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New Words 2010

Review: Raspberry Ripple

Huntly Writers blend essences of Battlehill Wood with the secrets of Rizza's ice-cream


Wednesday 22 September 2010

Original listing

The Conservatory, Rizza's Ice Cream Factory, Huntly [Map]

Raspberry Ripple

L to R: Fiona Wilson, Maureen Ross, Haseley Hinton, Anne Rogers

Photo by Ruth Bean

The resounding thump of the drum nearly shot me out of my seat!

It was however a fitting wake up call to a dynamic evening ahead, my first experience of the Huntly Writers and this, their annual extravaganza, Raspberry Ripple.

Surrounded by temptations and colour in Rizza's Ice Cream Factory's foyer on Steven Road, Huntly, it was indeed an unlikely venue, reminiscent of the diverse theatrical abodes of the Edinburgh Festival.

Talent stacked up, one after the other (how has all this creativity passed me by I wonder, after more than three decades in the area?!), interspersed with musical interludes that in themselves, with poignant violin and guitar, inspired and evoked atmosphere.

The snows of last winter have left their mark on the group and its numerous repercussions are now indelibly immortalised by their pens. In the Cabrach Winter by Phyllis Goodall, and the highly evocative and humorous The Flood and the Sign by Linda Smith I was left with a creeping post autumn solstice dread of what is to come, all too soon. The Wreck of Evangeline by Anne Rogers was also suitably lowering to the spirits.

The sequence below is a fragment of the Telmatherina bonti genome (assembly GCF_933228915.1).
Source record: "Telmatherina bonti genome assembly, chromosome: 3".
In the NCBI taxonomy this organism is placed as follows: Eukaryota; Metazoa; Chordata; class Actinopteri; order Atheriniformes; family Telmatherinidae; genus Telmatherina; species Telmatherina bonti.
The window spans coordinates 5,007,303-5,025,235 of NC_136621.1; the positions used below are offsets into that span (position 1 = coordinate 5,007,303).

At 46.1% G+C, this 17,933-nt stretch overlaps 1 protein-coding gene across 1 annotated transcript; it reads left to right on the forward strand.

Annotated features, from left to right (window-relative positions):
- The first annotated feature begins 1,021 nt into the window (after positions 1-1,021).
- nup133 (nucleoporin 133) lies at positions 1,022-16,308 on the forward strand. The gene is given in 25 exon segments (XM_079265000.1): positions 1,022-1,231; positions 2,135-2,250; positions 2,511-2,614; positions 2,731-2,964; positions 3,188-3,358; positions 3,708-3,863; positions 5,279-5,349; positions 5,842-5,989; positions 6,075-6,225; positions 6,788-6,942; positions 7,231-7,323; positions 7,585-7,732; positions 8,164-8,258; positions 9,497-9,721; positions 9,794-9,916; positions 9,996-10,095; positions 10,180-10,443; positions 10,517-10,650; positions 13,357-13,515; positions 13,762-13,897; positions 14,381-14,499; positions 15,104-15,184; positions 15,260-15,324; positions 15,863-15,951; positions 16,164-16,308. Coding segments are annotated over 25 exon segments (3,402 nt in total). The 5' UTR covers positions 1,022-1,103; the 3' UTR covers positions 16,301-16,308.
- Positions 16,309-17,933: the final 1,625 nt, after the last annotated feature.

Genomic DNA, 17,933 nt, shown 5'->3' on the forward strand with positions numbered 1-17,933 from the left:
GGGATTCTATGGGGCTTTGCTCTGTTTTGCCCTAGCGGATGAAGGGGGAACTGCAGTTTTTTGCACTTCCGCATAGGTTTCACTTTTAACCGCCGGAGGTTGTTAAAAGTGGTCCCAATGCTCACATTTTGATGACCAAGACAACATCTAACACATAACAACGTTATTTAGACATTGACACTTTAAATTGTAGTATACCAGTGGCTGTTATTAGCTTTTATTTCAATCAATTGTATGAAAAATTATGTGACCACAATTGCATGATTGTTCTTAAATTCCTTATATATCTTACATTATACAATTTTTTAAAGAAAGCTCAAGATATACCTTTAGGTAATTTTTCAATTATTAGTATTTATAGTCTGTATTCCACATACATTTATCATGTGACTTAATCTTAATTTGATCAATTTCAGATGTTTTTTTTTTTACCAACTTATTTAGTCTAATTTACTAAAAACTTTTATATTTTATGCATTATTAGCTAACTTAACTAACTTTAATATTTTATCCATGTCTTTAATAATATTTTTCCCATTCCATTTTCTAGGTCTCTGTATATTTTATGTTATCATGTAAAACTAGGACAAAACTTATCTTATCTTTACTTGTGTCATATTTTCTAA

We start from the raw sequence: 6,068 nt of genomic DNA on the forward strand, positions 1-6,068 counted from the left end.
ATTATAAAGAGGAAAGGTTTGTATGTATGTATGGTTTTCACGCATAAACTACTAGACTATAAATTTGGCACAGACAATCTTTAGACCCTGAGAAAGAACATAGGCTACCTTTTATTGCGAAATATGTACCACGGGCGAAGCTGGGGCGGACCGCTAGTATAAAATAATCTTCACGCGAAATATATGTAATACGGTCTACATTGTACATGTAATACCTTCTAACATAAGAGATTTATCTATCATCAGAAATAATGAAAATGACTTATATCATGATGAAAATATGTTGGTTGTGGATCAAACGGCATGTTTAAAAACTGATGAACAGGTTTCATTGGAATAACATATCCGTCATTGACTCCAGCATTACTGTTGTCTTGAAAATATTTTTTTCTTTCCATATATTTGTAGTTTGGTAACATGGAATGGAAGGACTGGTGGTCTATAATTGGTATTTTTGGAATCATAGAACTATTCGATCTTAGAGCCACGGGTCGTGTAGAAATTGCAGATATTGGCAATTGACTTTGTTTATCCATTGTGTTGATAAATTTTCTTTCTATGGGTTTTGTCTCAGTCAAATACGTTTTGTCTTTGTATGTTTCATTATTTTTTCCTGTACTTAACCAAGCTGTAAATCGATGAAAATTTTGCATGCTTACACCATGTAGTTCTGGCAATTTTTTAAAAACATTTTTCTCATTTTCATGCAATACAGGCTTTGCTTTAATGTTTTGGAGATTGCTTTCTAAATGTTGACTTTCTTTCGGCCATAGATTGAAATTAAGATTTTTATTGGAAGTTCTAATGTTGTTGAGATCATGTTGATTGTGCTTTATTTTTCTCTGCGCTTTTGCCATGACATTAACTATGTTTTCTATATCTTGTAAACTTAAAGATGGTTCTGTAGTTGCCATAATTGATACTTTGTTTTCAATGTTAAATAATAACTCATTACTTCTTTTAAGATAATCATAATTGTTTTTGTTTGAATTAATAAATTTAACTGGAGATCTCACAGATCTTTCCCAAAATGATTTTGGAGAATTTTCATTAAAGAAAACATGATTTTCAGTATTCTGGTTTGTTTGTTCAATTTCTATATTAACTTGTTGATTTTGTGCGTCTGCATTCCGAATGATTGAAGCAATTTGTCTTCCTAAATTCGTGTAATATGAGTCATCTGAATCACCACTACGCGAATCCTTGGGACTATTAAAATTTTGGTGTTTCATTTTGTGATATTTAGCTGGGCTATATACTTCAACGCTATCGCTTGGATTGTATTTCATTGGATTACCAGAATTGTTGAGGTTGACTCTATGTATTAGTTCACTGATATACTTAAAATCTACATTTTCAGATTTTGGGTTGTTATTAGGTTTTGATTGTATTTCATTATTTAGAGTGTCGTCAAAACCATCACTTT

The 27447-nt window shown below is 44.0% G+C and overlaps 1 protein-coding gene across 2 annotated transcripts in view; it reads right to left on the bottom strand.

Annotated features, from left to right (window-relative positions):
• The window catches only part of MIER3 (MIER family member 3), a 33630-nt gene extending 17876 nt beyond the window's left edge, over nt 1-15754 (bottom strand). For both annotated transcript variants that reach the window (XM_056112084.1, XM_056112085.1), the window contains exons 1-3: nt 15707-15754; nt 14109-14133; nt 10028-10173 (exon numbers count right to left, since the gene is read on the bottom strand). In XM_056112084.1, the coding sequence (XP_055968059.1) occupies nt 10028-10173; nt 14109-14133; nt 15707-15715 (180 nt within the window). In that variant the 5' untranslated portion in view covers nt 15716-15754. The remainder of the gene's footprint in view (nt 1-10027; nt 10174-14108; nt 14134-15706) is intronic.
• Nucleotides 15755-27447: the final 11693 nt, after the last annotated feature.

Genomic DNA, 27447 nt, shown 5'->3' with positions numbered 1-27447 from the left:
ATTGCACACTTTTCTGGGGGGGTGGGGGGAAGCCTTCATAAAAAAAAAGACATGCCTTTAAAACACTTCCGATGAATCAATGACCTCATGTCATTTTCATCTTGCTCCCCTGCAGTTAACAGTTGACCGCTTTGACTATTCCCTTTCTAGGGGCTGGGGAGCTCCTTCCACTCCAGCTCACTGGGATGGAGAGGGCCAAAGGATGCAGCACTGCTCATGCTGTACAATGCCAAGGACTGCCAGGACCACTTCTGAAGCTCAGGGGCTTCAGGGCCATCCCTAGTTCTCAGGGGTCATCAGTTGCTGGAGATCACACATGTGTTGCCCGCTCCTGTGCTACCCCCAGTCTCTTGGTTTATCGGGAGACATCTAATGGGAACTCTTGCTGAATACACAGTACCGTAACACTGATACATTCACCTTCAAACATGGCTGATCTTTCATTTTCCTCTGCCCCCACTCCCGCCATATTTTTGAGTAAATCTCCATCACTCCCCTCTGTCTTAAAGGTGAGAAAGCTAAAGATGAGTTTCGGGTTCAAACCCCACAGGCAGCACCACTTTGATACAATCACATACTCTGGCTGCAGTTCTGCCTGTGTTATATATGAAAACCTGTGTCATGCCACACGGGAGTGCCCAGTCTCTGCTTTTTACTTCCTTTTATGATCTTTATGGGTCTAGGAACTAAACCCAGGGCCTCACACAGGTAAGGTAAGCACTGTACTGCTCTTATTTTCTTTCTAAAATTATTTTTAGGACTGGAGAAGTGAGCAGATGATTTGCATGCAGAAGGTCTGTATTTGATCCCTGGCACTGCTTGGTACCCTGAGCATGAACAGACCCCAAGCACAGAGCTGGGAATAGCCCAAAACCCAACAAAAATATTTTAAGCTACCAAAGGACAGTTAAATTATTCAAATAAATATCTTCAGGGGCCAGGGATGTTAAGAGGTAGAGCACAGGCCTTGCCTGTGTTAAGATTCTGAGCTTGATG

However, after some wonderful readings by all members of the group, Fiona Wilson's On being Sixty gave me hope for the future and Annie Lamb's The Hound's First Case took me back to childhood, Listen with Mother, and reminded me of the extraordinary diversity of literary talent in and around Huntly. Laugh we did with Margaret Grant and her tales of the octopus, and Anne Forbes ensured we kept focused on our historical roots with her piece on The Gordons and the Coat of Arms which is never a bad thing!

Initially sceptical I was quickly beguiled (this is after all, just Huntly!) as I was led from one gem to the next with ever greater enthusiasm till by the end I was as vocal as any in the chorus of Oh Huntly for me adapted and written by the Tin Hut Man (alias Fraser Wilson). I think I have found a new aspiration... to stand up there one day in the future and have the courage to read out MY work. Another long winter is just what I need... bring on the snow and the rain, just leave me my laptop please!

Lucy Aykroyd

Promoted by

Huntly Writers

Supported by

James Rizza & Sons Ltd.
North East Writers


Supported by Aberdeenshire Council

Vibrant Aberdeen

Aberdeen City Council

Bookfestival Scotland

Scottish Book Trust

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